Book Review: Evolving Faith by Steven L. Peck

EvolvingfaithR3-200x300Evolving Faith: Wanderings of a Mormon Biologist is a collection of essays by Steven L. Peck, published by the Maxwell Institute.  Evolving Faith is an apt title, and this becomes apparent after reading all of the essays.  They are a reconciliation between Darwinism and faith, but much more than that.  Peck also looks at materialism, consciousness, subjectivity, creation, and stewardship of the environment, and challenges LDS theology to engage with these things in serious ways.  I see this book as a call for LDS theology to evolve by adapting to the landscape of modern science and philosophy.

In the first essay, “Embracing Science, Resisting Literalism, and Shifting Paradigms,” Peck tells a story that I think is at the heart of the book.  Plenty Coups was a Crow chief whose “life straddled the division between the traditional Crow way of life and the takeover of all Indian affairs by the United States government.”  After joining forces with the US government to fight the Sioux, the Crow found that everything had changed: the buffalo and beaver were all but gone, and other tribes had been divided and destroyed. Though the Crow nation continued to exist in the form of related people living together in a shared space, Plenty Coups said that after the US government took control, “nothing happened.”  Nothing could happen because “the ground for meaning itself had been destroyed.”  However, unlike other chiefs who continued to hope that Europeans could be defeated through an Indian messiah or other spiritual helps, Plenty Coups saw that the buffalo and beaver were indeed gone and taught his people to farm, promoted education, and represented Native rights in Washington D.C.  He knew that facing reality is the best way. Peck writes,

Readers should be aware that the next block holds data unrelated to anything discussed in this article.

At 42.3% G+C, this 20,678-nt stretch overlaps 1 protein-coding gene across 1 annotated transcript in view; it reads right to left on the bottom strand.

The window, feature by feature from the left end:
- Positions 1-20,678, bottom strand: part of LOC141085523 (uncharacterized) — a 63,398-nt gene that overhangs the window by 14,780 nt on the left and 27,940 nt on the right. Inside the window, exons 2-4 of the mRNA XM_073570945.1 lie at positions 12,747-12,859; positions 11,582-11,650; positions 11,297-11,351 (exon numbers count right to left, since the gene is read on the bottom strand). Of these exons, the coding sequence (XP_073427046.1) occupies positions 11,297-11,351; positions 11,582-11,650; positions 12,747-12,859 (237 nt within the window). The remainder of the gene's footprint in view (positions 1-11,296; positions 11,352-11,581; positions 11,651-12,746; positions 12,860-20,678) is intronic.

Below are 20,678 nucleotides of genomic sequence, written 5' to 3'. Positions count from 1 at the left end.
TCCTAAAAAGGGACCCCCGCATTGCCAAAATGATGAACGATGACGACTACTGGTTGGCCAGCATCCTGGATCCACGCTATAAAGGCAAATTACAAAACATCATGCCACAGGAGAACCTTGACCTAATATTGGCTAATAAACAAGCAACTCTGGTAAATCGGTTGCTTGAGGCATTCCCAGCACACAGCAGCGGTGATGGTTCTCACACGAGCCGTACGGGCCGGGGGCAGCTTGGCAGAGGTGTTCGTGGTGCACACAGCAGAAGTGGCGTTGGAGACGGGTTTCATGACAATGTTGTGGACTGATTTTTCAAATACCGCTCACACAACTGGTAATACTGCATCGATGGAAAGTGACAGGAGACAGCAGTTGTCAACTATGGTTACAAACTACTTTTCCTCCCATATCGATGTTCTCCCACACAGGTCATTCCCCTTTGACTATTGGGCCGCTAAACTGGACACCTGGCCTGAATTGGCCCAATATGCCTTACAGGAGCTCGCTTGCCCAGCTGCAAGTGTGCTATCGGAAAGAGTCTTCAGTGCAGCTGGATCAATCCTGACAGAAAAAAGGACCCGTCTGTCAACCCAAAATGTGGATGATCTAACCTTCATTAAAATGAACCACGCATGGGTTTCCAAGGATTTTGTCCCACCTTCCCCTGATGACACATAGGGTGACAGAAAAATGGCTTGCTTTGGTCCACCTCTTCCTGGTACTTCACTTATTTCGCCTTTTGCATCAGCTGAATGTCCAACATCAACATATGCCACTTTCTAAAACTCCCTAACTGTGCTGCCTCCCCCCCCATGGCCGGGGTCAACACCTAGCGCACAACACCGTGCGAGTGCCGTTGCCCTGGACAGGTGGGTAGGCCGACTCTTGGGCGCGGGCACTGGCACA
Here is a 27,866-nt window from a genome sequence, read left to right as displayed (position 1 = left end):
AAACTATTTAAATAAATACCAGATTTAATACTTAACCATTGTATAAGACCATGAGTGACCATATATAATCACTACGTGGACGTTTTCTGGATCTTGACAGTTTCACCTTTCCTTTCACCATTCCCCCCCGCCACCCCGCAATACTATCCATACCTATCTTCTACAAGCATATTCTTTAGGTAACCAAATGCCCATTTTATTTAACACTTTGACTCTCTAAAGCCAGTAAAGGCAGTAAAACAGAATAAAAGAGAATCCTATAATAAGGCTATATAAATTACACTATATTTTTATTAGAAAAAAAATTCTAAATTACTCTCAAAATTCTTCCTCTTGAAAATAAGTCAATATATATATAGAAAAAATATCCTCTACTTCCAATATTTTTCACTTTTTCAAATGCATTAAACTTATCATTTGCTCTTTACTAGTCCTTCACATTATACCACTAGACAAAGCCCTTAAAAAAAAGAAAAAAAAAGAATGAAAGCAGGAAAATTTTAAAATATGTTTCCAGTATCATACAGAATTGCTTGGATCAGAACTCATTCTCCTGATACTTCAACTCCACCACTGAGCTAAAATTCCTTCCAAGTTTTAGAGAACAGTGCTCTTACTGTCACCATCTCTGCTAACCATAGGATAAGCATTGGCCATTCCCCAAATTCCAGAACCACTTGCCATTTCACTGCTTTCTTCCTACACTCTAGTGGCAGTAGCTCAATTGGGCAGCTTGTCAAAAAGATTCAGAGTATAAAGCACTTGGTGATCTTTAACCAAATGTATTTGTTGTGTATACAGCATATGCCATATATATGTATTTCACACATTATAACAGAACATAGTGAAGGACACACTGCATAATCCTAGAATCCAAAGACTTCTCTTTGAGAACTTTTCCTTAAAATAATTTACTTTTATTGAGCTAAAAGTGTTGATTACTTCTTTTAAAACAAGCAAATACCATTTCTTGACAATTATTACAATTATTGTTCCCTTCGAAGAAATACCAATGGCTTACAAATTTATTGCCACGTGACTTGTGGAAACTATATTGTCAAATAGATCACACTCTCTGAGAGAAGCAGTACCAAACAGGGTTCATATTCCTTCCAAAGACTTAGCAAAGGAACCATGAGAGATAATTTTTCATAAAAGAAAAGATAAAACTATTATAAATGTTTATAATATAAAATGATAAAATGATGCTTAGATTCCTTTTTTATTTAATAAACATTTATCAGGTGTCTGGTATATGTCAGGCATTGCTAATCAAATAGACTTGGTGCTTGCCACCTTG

“For people who must adjust to a world where evolution is a reality they must grapple with rather than dismiss, things are not so bad compared to the wrenching cultural disolcations faced by Plenty Coups and his people.  Still, there are considerable adjustments that are necessary in order to view the world through both scientific and religious lenses.  But when we learn to see the world through both lenses, much depth is added to our perspective.  Plenty Coups’s experience suggests that the way to handle this adjustment is through courage in the face of risk.”

In the chapters that follow Peck takes the reader through some puzzling and discomfiting questions. For example,

  • Darwinian evolution is sufficient to explain the emergence of biological complexity; what does this say about divine design?
  • If God’s embodiment implies some sort of biology, what does that tell us about design?  Did God design his own body?
  • Is subjective truth real, and how can it be accessed?
  • What explains our spirit’s connection to the brain?  How do we receive subjective truth?
  • Why is materialism insufficient as a basis for ways of knowing?